G&G Law Alert - Facebook Posts and Employment Decisions

G and G Law Alert Nonprofit Business Masthead

Alerting Leaders to Key Legal Developments April 15, 2011

Facebook Posts and Employment Decisions:
It's in the Social Media Policy

Stories abound about the possible repercussions of sharing pictures, stories, and opinions on blogs and Facebook posts. Not uncommon is the temptation to vent frustrations from the office to family and friends using the latest social media platforms. Giving in to such temptation may, however, result in even more frustrations. Such was likely the case for a Connecticut ambulance service employee who was fired for calling her supervisor a "scumbag" on a personal Facebook page posting.

American Medical Response, Inc. of Connecticut ("AMR"), as part of the blogging and internet posting policy contained in its Employee Handbook, prohibited employees from "making disparaging, discriminatory, or defamatory comments when discussing the Company or the employee's superiors, co-workers, and/or competitors." So when an AMR employee posted negative comments about her supervisor on her Facebook page, described as including profanity and referring to her supervisor as a "psychiatric patient" and "scumbag," she was terminated.

The woman was a union member and her termination was reported to the National Labor Relations Board ("NLRB"). Upon investigation, the NLRB issued a complaint against AMR, alleging that AMR and its overreaching policy violated a worker's protected right to discuss working conditions with other employees. This is known as "protected concerted activity."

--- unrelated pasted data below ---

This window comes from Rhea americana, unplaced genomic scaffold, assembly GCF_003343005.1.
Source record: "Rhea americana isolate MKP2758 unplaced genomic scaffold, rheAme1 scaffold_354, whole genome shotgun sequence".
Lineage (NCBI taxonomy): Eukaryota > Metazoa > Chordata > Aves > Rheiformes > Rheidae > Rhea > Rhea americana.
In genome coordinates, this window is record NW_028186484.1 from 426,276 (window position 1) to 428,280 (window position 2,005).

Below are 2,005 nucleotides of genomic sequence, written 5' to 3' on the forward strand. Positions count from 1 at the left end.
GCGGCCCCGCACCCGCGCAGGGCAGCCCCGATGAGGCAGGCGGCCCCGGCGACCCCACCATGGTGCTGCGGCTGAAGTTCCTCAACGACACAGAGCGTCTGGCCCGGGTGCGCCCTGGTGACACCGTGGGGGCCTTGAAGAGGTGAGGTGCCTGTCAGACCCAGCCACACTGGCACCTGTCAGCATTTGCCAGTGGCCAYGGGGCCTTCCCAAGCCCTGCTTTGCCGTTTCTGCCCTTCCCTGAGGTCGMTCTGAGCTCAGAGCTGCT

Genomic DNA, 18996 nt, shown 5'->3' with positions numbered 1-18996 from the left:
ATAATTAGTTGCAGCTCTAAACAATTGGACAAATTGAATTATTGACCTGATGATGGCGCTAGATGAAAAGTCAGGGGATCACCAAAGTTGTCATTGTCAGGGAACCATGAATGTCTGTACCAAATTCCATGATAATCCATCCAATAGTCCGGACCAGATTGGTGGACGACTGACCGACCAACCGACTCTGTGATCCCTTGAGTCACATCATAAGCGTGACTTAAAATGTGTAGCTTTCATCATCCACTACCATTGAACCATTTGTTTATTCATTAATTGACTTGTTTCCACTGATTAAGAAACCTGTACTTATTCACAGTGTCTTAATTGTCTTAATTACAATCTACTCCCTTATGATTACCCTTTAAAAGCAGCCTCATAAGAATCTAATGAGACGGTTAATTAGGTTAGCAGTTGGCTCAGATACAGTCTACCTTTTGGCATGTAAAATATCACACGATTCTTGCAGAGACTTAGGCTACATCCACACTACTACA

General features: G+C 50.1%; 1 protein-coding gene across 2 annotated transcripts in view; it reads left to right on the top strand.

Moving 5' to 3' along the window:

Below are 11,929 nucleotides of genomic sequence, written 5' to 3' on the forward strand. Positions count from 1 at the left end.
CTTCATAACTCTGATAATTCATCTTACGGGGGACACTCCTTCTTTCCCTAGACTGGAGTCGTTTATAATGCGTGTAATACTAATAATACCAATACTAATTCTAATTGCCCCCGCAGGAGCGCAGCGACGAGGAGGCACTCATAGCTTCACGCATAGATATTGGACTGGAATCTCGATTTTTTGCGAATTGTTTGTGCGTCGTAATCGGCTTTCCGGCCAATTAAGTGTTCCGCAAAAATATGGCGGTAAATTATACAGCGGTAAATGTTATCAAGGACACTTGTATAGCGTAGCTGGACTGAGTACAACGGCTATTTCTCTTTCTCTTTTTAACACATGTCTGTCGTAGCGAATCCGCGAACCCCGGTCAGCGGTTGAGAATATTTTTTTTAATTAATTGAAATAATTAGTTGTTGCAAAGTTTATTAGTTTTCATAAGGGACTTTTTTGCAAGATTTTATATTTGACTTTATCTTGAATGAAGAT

"Protected concerted activity" is protected by federal law in Section 7 of the National Labor Relations Act ("NLRA"). Commonly referred to as "Section 7," this statute broadly protects employees' rights to form or join a union, to strike and, more generally, to discuss the terms and conditions of employment. These rights are protected and apply to a workplace whether unionized or not.

The NLRB asserted that AMR's social media policy violated Section 7 of the NLRA because it could have a "chilling" effect on protected concerted activity. Essentially, the NLRB claimed a company with a social media policy that limits or discourages protected employee activity may be subject to a charge of unfair labor practice, even if an employee is not disciplined under the policy.

The day before the hearing for the NLRB's complaint against AMR, the parties reached a settlement agreement based on AMR amending its internet posting policy. The amendments included two main revisions: 1) employees are allowed to discuss wages, hours, and working conditions with other employees outside the workplace; and, 2) AMR will not discipline or fire any employee engaging in those discussions.

The NLRB's position in this case demonstrates how an employer's attempt to protect its image in the burgeoning social media world could run afoul of employee rights and points to the need for all employers to be aware of legal issues stemming from employment policies that seek to respond to this age of connectivity.

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